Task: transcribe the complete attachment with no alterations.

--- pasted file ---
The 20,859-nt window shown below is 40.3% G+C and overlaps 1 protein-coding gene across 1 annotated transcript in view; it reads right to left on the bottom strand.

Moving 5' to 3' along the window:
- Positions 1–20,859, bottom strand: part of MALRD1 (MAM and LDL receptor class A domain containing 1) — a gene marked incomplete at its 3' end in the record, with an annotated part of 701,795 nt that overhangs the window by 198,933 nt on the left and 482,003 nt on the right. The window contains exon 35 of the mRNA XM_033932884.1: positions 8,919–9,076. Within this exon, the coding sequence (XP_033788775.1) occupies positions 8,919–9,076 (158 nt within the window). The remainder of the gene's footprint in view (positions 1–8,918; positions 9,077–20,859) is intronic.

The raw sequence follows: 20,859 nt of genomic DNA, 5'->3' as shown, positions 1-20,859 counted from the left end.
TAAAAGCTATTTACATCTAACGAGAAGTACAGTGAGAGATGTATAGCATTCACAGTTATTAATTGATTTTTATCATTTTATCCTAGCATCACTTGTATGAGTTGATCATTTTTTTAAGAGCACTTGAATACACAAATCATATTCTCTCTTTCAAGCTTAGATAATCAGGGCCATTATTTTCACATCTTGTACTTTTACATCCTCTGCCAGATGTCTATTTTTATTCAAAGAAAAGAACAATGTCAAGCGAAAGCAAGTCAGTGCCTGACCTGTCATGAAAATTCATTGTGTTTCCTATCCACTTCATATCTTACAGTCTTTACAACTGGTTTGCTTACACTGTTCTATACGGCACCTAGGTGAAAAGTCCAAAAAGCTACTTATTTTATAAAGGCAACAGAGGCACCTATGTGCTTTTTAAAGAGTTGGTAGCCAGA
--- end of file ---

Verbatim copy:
The 20,859-nt window shown below is 40.3% G+C and overlaps 1 protein-coding gene across 1 annotated transcript in view; it reads right to left on the bottom strand.

Moving 5' to 3' along the window:
- Positions 1–20,859, bottom strand: part of MALRD1 (MAM and LDL receptor class A domain containing 1) — a gene marked incomplete at its 3' end in the record, with an annotated part of 701,795 nt that overhangs the window by 198,933 nt on the left and 482,003 nt on the right. The window contains exon 35 of the mRNA XM_033932884.1: positions 8,919–9,076. Within this exon, the coding sequence (XP_033788775.1) occupies positions 8,919–9,076 (158 nt within the window). The remainder of the gene's footprint in view (positions 1–8,918; positions 9,077–20,859) is intronic.

The raw sequence follows: 20,859 nt of genomic DNA, 5'->3' as shown, positions 1-20,859 counted from the left end.
TAAAAGCTATTTACATCTAACGAGAAGTACAGTGAGAGATGTATAGCATTCACAGTTATTAATTGATTTTTATCATTTTATCCTAGCATCACTTGTATGAGTTGATCATTTTTTTAAGAGCACTTGAATACACAAATCATATTCTCTCTTTCAAGCTTAGATAATCAGGGCCATTATTTTCACATCTTGTACTTTTACATCCTCTGCCAGATGTCTATTTTTATTCAAAGAAAAGAACAATGTCAAGCGAAAGCAAGTCAGTGCCTGACCTGTCATGAAAATTCATTGTGTTTCCTATCCACTTCATATCTTACAGTCTTTACAACTGGTTTGCTTACACTGTTCTATACGGCACCTAGGTGAAAAGTCCAAAAAGCTACTTATTTTATAAAGGCAACAGAGGCACCTATGTGCTTTTTAAAGAGTTGGTAGCCAGA